Desouza named associate dean for research with ASU's College of Public Programs

August 21, 2012

Information management scholar Kevin Desouza has joined ASU’s College of Public Programs as associate dean for research and associate professor of public affairs, effective Aug. 16.

Desouza’s research involves leveraging the power of computational and communication technologies to promote innovation and entrepreneurship. Through this work, he is engaging researchers across the nation and around the world to tackle complex problems and realize opportunities for systemic changes in how we design cities, organizations and policies.  Kevin Desouza, Associate Dean for Research, ASU College of Public Programs Download Full Image

“Kevin Desouza has broad areas of interest that relate to work being done in every unit of the college,” said Jonathan Koppell, dean of the College of Public Programs and director of the School of Public Affairs. “His core interests in strategic management in the public interest – particularly that of information systems, intelligence operations and crisis management – are highly compelling and will build on the college’s successes in scholarship, student learning and civic engagement in these areas.”

“Dr. Desouza is exceptionally creative and innovative, and an ideal person to lead efforts to advance the college’s research enterprise,” Koppell added.

In his new role, Desouza will facilitate opportunities for collaboration, help form connections across academic units and centers, and link individuals with complementary interests and expertise to expand the college’s collaborative research agenda and external funding opportunities.

“My goal will be to serve as a catalyst to bring faculty, students and leaders from industry, government and communities together to work on grand challenges as opportunities for innovation,” Desouza said. “We can tackle complex problems at the College because we have broad interdisciplinary strengths, a keen focus on public value, a culture of entrepreneurship, and a depth and breadth of expertise that is unmatched.”

Desouza said ASU’s reputation as “a leader in defining what it means to be a public university under the leadership of President (Michael) Crow, make it a coveted place to be.”

“I have known of the many spectacular research programs within the College of Public Programs for some time now, and when presented the opportunity to lead the research enterprise at the college, I could not turn it down,” he said.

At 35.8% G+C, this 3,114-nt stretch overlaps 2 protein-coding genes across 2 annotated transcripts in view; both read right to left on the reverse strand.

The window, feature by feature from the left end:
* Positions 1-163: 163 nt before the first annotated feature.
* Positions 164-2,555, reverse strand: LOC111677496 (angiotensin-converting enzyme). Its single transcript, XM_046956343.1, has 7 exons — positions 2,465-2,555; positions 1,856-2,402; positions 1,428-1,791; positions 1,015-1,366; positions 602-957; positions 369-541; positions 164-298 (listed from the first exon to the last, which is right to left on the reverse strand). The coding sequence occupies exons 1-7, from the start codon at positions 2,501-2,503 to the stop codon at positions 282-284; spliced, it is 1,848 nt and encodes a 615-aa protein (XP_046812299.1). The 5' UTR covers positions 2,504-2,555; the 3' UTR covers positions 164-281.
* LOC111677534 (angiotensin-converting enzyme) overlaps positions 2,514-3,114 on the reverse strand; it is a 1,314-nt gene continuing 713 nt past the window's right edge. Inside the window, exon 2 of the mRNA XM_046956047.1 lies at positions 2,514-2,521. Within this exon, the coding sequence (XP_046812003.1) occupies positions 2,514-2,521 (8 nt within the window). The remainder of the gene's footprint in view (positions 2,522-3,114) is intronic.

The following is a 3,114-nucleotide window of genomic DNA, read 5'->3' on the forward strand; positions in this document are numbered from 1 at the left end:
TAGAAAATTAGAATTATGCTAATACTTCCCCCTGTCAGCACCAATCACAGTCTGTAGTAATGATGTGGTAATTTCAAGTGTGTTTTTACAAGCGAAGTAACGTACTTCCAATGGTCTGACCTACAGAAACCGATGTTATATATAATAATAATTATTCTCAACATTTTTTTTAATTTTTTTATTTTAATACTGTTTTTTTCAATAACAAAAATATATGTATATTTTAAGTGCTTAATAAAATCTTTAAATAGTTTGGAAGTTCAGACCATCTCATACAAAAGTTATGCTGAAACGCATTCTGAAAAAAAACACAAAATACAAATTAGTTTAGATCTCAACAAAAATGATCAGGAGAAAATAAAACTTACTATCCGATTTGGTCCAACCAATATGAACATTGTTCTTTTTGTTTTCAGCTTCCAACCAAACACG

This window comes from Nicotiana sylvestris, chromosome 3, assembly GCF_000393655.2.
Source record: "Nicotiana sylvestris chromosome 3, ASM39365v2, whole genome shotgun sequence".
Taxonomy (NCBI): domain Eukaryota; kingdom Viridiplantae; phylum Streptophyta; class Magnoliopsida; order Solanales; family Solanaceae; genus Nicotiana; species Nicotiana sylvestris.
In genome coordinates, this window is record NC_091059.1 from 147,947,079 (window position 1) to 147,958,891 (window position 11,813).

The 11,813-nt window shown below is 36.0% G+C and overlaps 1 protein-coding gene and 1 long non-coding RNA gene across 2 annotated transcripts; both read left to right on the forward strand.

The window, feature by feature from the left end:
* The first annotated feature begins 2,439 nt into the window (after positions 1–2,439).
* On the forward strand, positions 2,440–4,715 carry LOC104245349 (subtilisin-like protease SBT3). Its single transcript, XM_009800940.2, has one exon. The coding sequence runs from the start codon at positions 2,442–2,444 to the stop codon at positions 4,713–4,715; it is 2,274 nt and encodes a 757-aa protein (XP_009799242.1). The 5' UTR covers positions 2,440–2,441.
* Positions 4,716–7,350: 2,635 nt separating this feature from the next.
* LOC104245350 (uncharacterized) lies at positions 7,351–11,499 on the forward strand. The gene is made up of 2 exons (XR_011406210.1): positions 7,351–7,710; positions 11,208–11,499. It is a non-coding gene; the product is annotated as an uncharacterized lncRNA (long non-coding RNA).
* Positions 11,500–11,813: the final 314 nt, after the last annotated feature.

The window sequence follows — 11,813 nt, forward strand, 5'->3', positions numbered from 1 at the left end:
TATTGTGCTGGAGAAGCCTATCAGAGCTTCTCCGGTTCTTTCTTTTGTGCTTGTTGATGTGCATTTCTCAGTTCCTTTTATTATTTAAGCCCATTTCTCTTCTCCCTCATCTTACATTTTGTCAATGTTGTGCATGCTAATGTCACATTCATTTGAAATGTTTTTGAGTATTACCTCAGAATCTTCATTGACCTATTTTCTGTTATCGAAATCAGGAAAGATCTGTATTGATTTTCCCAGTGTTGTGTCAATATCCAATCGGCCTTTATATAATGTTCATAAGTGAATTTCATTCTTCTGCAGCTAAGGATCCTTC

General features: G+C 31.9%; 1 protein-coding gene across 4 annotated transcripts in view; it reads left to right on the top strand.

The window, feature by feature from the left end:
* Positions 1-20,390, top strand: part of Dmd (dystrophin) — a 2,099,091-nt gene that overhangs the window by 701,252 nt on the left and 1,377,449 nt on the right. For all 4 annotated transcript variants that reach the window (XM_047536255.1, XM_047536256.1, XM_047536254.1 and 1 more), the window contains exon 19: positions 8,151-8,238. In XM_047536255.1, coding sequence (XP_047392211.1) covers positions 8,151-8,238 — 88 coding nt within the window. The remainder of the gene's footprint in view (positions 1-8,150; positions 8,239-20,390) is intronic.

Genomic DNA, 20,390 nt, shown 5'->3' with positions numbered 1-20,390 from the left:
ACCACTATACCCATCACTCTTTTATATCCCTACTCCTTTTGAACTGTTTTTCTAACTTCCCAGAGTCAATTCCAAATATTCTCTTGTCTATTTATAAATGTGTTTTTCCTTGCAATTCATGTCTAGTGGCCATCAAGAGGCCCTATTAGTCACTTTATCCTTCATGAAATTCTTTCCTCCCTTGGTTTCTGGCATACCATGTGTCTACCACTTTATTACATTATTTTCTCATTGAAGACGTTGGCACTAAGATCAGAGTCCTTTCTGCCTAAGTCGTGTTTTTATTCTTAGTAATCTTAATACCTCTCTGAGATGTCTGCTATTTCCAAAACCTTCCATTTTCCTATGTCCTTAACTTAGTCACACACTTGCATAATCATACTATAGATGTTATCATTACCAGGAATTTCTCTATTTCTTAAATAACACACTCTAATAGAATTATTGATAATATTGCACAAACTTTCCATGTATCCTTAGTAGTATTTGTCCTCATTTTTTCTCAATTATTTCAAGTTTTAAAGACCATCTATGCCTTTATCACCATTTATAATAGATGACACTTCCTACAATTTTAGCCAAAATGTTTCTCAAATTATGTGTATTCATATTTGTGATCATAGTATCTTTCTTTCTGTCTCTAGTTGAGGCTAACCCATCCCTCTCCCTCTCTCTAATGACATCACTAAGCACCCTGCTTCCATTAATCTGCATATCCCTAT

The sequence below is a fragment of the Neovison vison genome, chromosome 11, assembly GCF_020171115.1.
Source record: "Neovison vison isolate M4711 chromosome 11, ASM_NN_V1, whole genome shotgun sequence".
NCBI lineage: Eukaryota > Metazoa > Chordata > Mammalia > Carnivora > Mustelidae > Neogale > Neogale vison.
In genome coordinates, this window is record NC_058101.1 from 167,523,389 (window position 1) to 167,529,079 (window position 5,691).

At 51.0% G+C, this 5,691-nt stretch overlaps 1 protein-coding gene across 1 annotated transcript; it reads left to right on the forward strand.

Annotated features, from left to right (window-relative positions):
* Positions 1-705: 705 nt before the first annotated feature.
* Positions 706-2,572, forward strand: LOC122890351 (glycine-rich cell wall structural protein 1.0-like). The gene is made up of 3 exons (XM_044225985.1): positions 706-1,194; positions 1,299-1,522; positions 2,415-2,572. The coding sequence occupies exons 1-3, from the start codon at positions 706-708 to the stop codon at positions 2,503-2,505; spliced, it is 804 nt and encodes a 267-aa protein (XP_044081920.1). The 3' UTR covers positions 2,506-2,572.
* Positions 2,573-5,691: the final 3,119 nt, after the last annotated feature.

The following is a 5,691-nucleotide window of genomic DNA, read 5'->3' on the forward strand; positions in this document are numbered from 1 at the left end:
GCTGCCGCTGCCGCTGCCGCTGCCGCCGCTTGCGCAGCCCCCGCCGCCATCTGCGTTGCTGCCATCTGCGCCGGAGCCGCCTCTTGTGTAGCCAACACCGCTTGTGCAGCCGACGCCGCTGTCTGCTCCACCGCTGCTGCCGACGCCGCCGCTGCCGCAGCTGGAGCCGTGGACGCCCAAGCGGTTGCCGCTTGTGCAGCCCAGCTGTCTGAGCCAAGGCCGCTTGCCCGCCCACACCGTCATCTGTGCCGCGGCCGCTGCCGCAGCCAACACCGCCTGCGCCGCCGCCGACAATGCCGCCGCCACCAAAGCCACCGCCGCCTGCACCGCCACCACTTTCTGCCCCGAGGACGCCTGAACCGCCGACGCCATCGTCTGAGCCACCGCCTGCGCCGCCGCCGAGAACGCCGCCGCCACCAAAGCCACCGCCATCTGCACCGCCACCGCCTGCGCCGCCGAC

Desouza was recruited from Virginia Tech University, where he was director of the Metropolitan Institute within the College of Architecture and Urban Studies, School of Public and International Affairs. He previously served as associate professor with the Information School at the University of Washington. At UW, he co-founded and directed the Institute for Innovation in Information Management (I3M); founded the Institute for National Security Education and Research; and held adjunct faculty appointments with UW’s College of Engineering and Daniel J. Evans School of Public Affairs.

A prolific researcher, Desouza has received more than $1.4 million in research funding from both private and government organizations.

Additionally, he is the author, co-author or editor of nine books, including "Intrapreneurship: Managing Ideas within Your Organization" (University of Toronto Press, 2011) and more than 125 articles in prestigious practitioner and academic journals. His work also has been featured in publications such as the Sloan Management Review, Businessweek and Computerworld, among others. Desouza has advised major international corporations and government organizations on strategic management issues, and he is frequently an invited speaker on business and technology for industry and academic audiences worldwide.

Desouza received his undergraduate degree in accounting and information and decision sciences from the University of Illinois at Chicago (UIC) in 2000 and his doctorate in Management of Information Systems from UIC in 2006. To learn more about Desouza, visit his website.

Kevin Desouza,

Associate Director, Marketing & Communication, Educational Outreach & Student Services


Celebration marks opening of new West campus buildings

August 21, 2012

The public is invited to join ASU President Michael M. Crow, local civic leaders and members of the West campus community to celebrate the opening of two new buildings that are serving the growing campus population.

The grand opening event for the Casa de Oro housing complex and Verde Dining Pavilion is scheduled for 10:30 a.m., Sept. 7, on the West campus, at 4701 W. Thunderbird Road in Phoenix. Parking for attendees will be provided free of charge. Tours of the new facilities will be offered after the grand opening. Casa de Oro Download Full Image